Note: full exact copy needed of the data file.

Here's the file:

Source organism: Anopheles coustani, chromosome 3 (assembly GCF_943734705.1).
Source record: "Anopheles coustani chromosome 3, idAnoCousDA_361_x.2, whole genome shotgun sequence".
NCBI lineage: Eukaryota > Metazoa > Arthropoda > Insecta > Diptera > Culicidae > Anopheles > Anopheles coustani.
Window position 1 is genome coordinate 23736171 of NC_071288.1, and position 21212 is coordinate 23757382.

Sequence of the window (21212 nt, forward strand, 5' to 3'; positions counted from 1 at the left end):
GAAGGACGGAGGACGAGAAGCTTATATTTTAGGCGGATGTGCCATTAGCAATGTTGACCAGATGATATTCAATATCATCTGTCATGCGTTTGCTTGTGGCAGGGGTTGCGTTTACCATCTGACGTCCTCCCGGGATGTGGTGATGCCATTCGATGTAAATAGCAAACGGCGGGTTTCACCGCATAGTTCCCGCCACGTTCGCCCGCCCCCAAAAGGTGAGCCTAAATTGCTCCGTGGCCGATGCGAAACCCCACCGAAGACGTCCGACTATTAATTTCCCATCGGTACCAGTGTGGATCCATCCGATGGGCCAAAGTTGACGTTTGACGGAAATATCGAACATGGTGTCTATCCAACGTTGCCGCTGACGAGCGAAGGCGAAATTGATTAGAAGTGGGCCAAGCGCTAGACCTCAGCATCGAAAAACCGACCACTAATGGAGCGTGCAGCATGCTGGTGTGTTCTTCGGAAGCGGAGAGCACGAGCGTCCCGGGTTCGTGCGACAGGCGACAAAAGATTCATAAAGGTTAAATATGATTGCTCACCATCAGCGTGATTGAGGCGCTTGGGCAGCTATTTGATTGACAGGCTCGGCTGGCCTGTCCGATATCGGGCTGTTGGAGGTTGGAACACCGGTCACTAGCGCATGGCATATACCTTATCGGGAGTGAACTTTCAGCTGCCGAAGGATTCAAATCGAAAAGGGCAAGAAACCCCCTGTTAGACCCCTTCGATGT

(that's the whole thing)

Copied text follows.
Source organism: Anopheles coustani, chromosome 3 (assembly GCF_943734705.1).
Source record: "Anopheles coustani chromosome 3, idAnoCousDA_361_x.2, whole genome shotgun sequence".
NCBI lineage: Eukaryota > Metazoa > Arthropoda > Insecta > Diptera > Culicidae > Anopheles > Anopheles coustani.
Window position 1 is genome coordinate 23736171 of NC_071288.1, and position 21212 is coordinate 23757382.

Sequence of the window (21212 nt, forward strand, 5' to 3'; positions counted from 1 at the left end):
GAAGGACGGAGGACGAGAAGCTTATATTTTAGGCGGATGTGCCATTAGCAATGTTGACCAGATGATATTCAATATCATCTGTCATGCGTTTGCTTGTGGCAGGGGTTGCGTTTACCATCTGACGTCCTCCCGGGATGTGGTGATGCCATTCGATGTAAATAGCAAACGGCGGGTTTCACCGCATAGTTCCCGCCACGTTCGCCCGCCCCCAAAAGGTGAGCCTAAATTGCTCCGTGGCCGATGCGAAACCCCACCGAAGACGTCCGACTATTAATTTCCCATCGGTACCAGTGTGGATCCATCCGATGGGCCAAAGTTGACGTTTGACGGAAATATCGAACATGGTGTCTATCCAACGTTGCCGCTGACGAGCGAAGGCGAAATTGATTAGAAGTGGGCCAAGCGCTAGACCTCAGCATCGAAAAACCGACCACTAATGGAGCGTGCAGCATGCTGGTGTGTTCTTCGGAAGCGGAGAGCACGAGCGTCCCGGGTTCGTGCGACAGGCGACAAAAGATTCATAAAGGTTAAATATGATTGCTCACCATCAGCGTGATTGAGGCGCTTGGGCAGCTATTTGATTGACAGGCTCGGCTGGCCTGTCCGATATCGGGCTGTTGGAGGTTGGAACACCGGTCACTAGCGCATGGCATATACCTTATCGGGAGTGAACTTTCAGCTGCCGAAGGATTCAAATCGAAAAGGGCAAGAAACCCCCTGTTAGACCCCTTCGATGT